The Inventory - Brian May
The Inventory - The Financial Times
Brian May, 64, a founding member of Queen, is a world-famous guitarist and songwriter. He was appointed CBE in 2005 for services to the music industry.
What was your earliest ambition?`
To be a space pilot like Dan Dare.
Public school or state school? University or straight into work?
Hampton Grammar. Then Imperial College London for a physics BSc, followed by four years postgrad in the infrared astronomy department. I quit at the writing-up stage for some diversions into different avenues. But I picked up the thesis 30 years later and I am now a doctor of astrophysics.
Who was, or still is, your mentor?
In astronomy, Patrick Moore and Professor Michael Rowan-Robinson. In photography, Professor Roger Taylor at De Montfort University. In animal welfare, Virginia McKenna. In music … well, Jimi Hendrix, I guess.
How physically fit are you?
Not very. But I think my regime of ice-cold showers helps my immune system to be strong. My doctor tells me I have the heart of a young man. Shame about the rest of me, ha ha!
Ambition or talent: which matters more to success?
Both. But it depends how you measure success. I don’t regard science or art as a competition. If that is all there is, there is no truth.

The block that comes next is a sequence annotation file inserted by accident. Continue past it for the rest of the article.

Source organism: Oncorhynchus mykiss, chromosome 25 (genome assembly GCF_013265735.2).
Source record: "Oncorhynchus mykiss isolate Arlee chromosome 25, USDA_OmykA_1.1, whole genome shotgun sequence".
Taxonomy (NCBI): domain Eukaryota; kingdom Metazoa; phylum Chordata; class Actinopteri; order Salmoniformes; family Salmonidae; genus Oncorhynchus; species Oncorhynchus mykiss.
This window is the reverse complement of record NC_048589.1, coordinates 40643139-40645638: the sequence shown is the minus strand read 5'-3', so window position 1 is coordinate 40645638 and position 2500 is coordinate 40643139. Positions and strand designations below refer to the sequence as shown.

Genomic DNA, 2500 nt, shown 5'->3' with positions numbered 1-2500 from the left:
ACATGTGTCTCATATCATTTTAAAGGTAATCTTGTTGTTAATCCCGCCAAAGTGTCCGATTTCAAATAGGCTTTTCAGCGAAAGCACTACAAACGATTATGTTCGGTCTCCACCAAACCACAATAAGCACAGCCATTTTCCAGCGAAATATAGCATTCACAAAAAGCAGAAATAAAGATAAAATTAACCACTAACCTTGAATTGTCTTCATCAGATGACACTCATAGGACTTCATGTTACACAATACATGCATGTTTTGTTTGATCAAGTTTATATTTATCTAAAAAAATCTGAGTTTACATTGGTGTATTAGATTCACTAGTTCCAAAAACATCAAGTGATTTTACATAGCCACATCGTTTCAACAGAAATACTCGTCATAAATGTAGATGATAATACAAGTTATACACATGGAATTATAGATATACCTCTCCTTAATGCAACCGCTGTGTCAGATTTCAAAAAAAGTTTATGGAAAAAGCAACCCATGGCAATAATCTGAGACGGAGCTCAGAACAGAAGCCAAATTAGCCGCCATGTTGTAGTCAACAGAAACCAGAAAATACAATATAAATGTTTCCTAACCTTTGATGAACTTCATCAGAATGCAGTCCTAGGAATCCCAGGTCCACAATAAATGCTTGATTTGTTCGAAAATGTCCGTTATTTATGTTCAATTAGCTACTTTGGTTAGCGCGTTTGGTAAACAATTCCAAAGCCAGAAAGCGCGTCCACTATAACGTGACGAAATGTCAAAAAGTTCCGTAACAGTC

Have you ever taken an IQ test?
Not seriously. I don’t believe they tell us much.
How politically committed are you?
I’m non-political. I support anyone who works for the better treatment of all creatures – including humans.
Do you consider your carbon footprint?
I do, but I’m more concerned with the broader issues of man’s destruction of this beautiful planet.
Do you have more than one home?
Yes. A town house with Anita [Dobson] and a country house where I work.
If you had a coat of arms, what would be on it?
Foxes, badgers, stags, hedgehogs, squirrels and rats. And maybe a human or two
What would you like to own that you don’t currently possess?
The whole of rural England. Then I could stamp out cruelty in the countryside. There would be no more fox hunting, badger baiting or futile attempts to turn back time by culling any one species.
What’s your biggest extravagance?
Stereo daguerreotypes. They are exquisite, one-off pieces of mid-19th century photographic art. A Village Lost and Found, the book I wrote with photohistorian Elena Vidal, delves into the work of stereographer T.R. Williams and enables a 21st-century audience to experience 3D as they would have done in the 1850s. It includes an OWL stereoscope, which I designed.
In what place are you happiest?
With my loved ones. Or in my studio, making music.
What ambitions do you still have?
To make better music. To rock till I drop. And an OWL in every home.
What drives you on?
I love to create. And need to love.
What is the greatest achievement of your life so far?
Bringing up my children – though I am conscious of my mistakes and inadequacies.
What has been your greatest disappointment?
Like Albert Einstein, I wish I had just loved one woman all my life. I have a unique and wonderful wife.
If your 20-year-old self could see you now, what would he think?
It would have blown my mind to foresee what a wild ride I’d have.
If you lost everything tomorrow, what would you do?
Do you believe in assisted suicide?
Do you believe in an afterlife?
I don’t believe … but I sincerely hope!
If you had to rate your satisfaction with your life so far, out of 10, what would you score?
To celebrate their 40th anniversary, Queen will receive the Global Icon Award at the MTV EMAs 2011 in Belfast, on Sunday, November 6 (8pm MTV UK)